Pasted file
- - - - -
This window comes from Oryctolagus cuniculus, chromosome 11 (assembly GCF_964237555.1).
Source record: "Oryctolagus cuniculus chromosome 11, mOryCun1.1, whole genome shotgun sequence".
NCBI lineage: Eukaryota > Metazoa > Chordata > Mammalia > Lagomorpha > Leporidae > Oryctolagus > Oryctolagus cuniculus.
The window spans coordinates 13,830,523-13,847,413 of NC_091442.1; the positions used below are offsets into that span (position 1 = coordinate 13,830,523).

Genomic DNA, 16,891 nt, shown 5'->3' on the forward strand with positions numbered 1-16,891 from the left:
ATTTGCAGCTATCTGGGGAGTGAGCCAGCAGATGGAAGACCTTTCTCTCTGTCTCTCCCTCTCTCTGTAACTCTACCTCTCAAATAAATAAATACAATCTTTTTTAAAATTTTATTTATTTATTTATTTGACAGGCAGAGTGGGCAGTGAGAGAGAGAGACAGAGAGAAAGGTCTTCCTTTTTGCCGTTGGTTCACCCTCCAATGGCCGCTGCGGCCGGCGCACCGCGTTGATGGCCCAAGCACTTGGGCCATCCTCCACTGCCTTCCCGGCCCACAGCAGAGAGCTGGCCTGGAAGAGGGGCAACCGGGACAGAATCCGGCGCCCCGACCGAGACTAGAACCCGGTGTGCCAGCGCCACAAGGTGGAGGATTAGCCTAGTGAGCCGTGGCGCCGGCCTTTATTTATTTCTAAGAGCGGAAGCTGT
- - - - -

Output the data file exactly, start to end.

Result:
This window comes from Oryctolagus cuniculus, chromosome 11 (assembly GCF_964237555.1).
Source record: "Oryctolagus cuniculus chromosome 11, mOryCun1.1, whole genome shotgun sequence".
NCBI lineage: Eukaryota > Metazoa > Chordata > Mammalia > Lagomorpha > Leporidae > Oryctolagus > Oryctolagus cuniculus.
The window spans coordinates 13,830,523-13,847,413 of NC_091442.1; the positions used below are offsets into that span (position 1 = coordinate 13,830,523).

Genomic DNA, 16,891 nt, shown 5'->3' on the forward strand with positions numbered 1-16,891 from the left:
ATTTGCAGCTATCTGGGGAGTGAGCCAGCAGATGGAAGACCTTTCTCTCTGTCTCTCCCTCTCTCTGTAACTCTACCTCTCAAATAAATAAATACAATCTTTTTTAAAATTTTATTTATTTATTTATTTGACAGGCAGAGTGGGCAGTGAGAGAGAGAGACAGAGAGAAAGGTCTTCCTTTTTGCCGTTGGTTCACCCTCCAATGGCCGCTGCGGCCGGCGCACCGCGTTGATGGCCCAAGCACTTGGGCCATCCTCCACTGCCTTCCCGGCCCACAGCAGAGAGCTGGCCTGGAAGAGGGGCAACCGGGACAGAATCCGGCGCCCCGACCGAGACTAGAACCCGGTGTGCCAGCGCCACAAGGTGGAGGATTAGCCTAGTGAGCCGTGGCGCCGGCCTTTATTTATTTCTAAGAGCGGAAGCTGT